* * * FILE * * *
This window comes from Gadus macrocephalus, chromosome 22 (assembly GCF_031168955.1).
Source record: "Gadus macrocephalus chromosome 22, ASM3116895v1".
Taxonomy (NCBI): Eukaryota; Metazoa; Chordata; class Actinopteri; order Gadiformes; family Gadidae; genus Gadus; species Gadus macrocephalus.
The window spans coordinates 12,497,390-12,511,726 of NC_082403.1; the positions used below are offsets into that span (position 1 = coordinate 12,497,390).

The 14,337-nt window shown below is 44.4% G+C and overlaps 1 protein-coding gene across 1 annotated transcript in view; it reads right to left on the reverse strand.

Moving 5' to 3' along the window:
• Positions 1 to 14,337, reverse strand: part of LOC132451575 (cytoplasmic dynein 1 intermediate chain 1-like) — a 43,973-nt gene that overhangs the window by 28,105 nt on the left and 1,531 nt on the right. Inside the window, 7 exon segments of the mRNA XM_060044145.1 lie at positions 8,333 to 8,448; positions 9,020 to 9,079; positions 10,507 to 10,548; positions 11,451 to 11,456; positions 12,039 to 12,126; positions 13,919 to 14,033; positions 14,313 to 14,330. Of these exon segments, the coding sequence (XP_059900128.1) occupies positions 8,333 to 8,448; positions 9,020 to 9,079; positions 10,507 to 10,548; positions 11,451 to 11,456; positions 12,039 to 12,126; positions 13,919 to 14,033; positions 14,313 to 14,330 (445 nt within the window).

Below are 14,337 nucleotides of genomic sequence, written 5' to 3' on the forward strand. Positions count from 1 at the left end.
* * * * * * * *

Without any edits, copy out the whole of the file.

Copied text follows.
This window comes from Gadus macrocephalus, chromosome 22 (assembly GCF_031168955.1).
Source record: "Gadus macrocephalus chromosome 22, ASM3116895v1".
Taxonomy (NCBI): Eukaryota; Metazoa; Chordata; class Actinopteri; order Gadiformes; family Gadidae; genus Gadus; species Gadus macrocephalus.
The window spans coordinates 12,497,390-12,511,726 of NC_082403.1; the positions used below are offsets into that span (position 1 = coordinate 12,497,390).

The 14,337-nt window shown below is 44.4% G+C and overlaps 1 protein-coding gene across 1 annotated transcript in view; it reads right to left on the reverse strand.

Moving 5' to 3' along the window:
• Positions 1 to 14,337, reverse strand: part of LOC132451575 (cytoplasmic dynein 1 intermediate chain 1-like) — a 43,973-nt gene that overhangs the window by 28,105 nt on the left and 1,531 nt on the right. Inside the window, 7 exon segments of the mRNA XM_060044145.1 lie at positions 8,333 to 8,448; positions 9,020 to 9,079; positions 10,507 to 10,548; positions 11,451 to 11,456; positions 12,039 to 12,126; positions 13,919 to 14,033; positions 14,313 to 14,330. Of these exon segments, the coding sequence (XP_059900128.1) occupies positions 8,333 to 8,448; positions 9,020 to 9,079; positions 10,507 to 10,548; positions 11,451 to 11,456; positions 12,039 to 12,126; positions 13,919 to 14,033; positions 14,313 to 14,330 (445 nt within the window).

Below are 14,337 nucleotides of genomic sequence, written 5' to 3' on the forward strand. Positions count from 1 at the left end.